Support our mission
 
A view of Marina Corricella, the oldest village on the island of Procida. The island is off the coast of Naples in southern Italy.
A view of Marina Corricella, the oldest village on the island of Procida. The island is off the coast of Naples in southern Italy. (Alison Bath/Stars and Stripes)

Just a short ferry ride across the Bay of Naples, the peaceful island of Procida offers a relaxing way to spend a day, tantalizing visitors with its colorful homes, picturesque streets and stunning beaches.

Considered a commune of Naples, Procida is in the northwestern portion of the bay between Cape Miseno and the island of Ischia. It’s a speck of land just over 1.5 square miles with a population of about 10,298, according to Citypopulation.de.

Visitors arrive via ferry from Naples or Pozzuoli, disembarking onto Via Roma. Arrive in the morning if you can, and walk west toward the Chiesa di Santa Maria della Pieta.

The church, one of several on the island, offers a charming visual backdrop as you fuel up on a coffee and a lingua di Procida, a puff pastry with a cream filling flavored with the island’s lemons and offered at a nearby cafe.

You can explore the ornate church, which is small by Naples’ standards, and then head up the hill toward the Santuario Santa Maria delle Grazie Incoronata.

Look inside the sanctuary and continue up for a vista of the fishing village of Marina Corricella. This is the place to get that perfect selfie with the village and its homes in the background. According to lore, the houses are painted striking colors so fishermen returning from sea can easily spot their home.

The streets of Procida are filled with colorful buildings, which serve as residences, shops and businesses.
The streets of Procida are filled with colorful buildings, which serve as residences, shops and businesses. (Alison Bath/Stars and Stripes)
Fishing boats are moored at Marina Corricella in Procida, Italy.
Fishing boats are moored at Marina Corricella in Procida, Italy. (Alison Bath/Stars and Stripes)
The waterfront near where ferries drop off visitors to Procida is filled with cafes and bars, including some with humorous signs to attract customers. 
The waterfront near where ferries drop off visitors to Procida is filled with cafes and bars, including some with humorous signs to attract customers.  (Alison Bath/Stars and Stripes)
Built in 1679, the Santuario Santa Maria delle Grazie Incoronata is located near the Piazza dei Martiri in Procida, Italy.
Built in 1679, the Santuario Santa Maria delle Grazie Incoronata is located near the Piazza dei Martiri in Procida, Italy. (Alison Bath/Stars and Stripes)
The interior of the Chiesa di Santa Maria della Pieta, or St. Mary of Mercy, on the island of Procida, Italy, is cozy but ornately decorated. 
The interior of the Chiesa di Santa Maria della Pieta, or St. Mary of Mercy, on the island of Procida, Italy, is cozy but ornately decorated.  (Alison Bath/Stars and Stripes)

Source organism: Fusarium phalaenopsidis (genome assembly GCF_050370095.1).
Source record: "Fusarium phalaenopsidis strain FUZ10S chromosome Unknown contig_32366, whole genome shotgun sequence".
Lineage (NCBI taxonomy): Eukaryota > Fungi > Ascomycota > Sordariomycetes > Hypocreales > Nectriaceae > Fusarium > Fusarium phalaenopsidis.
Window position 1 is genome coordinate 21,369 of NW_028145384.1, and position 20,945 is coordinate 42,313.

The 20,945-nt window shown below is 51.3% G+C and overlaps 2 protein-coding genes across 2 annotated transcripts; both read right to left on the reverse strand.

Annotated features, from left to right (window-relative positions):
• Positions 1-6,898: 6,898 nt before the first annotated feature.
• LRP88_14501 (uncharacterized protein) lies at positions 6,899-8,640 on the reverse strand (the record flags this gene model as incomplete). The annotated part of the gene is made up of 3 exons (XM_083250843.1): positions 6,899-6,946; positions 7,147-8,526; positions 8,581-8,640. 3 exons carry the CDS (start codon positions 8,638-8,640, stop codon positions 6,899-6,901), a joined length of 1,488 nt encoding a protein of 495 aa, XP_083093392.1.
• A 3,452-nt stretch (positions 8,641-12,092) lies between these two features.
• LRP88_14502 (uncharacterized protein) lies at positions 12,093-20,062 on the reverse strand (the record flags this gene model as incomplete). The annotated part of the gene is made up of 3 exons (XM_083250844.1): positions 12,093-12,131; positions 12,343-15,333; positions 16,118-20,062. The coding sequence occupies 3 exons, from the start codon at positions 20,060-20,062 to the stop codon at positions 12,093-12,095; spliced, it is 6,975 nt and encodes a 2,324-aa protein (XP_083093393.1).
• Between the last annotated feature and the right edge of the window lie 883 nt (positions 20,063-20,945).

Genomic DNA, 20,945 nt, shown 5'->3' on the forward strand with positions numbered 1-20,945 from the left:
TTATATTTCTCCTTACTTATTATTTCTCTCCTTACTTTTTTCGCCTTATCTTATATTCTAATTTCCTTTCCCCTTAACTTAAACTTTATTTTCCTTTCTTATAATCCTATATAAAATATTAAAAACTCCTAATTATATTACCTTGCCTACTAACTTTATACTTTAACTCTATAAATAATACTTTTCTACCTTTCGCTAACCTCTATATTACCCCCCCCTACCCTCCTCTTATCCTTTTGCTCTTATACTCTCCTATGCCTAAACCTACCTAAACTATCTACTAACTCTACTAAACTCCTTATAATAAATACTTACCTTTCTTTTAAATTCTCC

The streets of Procida, Italy are filled with colorful buildings. According to local lore, the colors helped returning fishermen locate their house. 
The streets of Procida, Italy are filled with colorful buildings. According to local lore, the colors helped returning fishermen locate their house.  (Alison Bath/Stars and Stripes)

Depending on your preferences and the time available, you can head to one or all of Procida’s five beaches, visit Terra Murata, a medieval village overlooking the sea, or see the city center, known as Sant’Antonio, and its famed Piazza Olmo. The small open space has many alleys leading from it, allowing for exploration. From here, visitors can walk to all points on the island, with no destination more than a mile away, according to Visitprocida.com.

Marina Corricella should not be overlooked. Full of cafes, restaurants and shops, it is ideal for a slow-paced stroll and exploration.

While you’re there, have lunch or dinner at one of the restaurants by the marina. You can savor seafood or a tempting pasta dish while watching the fishing boats come and go.

Try the insalata di limone, a specialty of the island. It consists of sweet lemon rinds marinated in olive oil, seasoned with salt and pepper and served with arugula. It’s surprisingly tasty.

While Procida may lack the fame and luster of its big siblings Capri and Ischia, it more than makes up for it with a casual, unhurried atmosphere, friendly residents and old-world charm.

Colorful buildings line the streets in Procida, Italy.
Colorful buildings line the streets in Procida, Italy. (Alison Bath/Stars and Stripes)

If you go:

How to get there: Ferries depart from Naples and Pozzuoli. Fares range from about 8 to 11 euros one way per adult passenger, and the trip takes from 40 minutes to about an hour. An Italian green pass or a U.S. vaccination card is required to ride a plane, high-speed train, ferry or interregional coach. Ferries include Caremar, online at shop.caremar.it; and Medmar, online at at medmargroup.it.

What to wear: Comfortable shoes (there’s plenty of uphill walking). Don’t forget sunscreen and a hat.

Food: Skip the pizza and opt for seafood or pasta. The island is famous for its lemons, so indulge in a granita di limone, lingua di Procida or insalata di limone.

Pro tip: Visit on a weekday, when there are fewer people and the restaurants, shops and beaches aren’t as crowded.

Online: visitprocida.com

twitter Email

stars and stripes videos

around the web

Sign Up for Daily Headlines

Sign-up to receive a daily email of today’s top military news stories from Stars and Stripes and top news outlets from around the world.

Sign up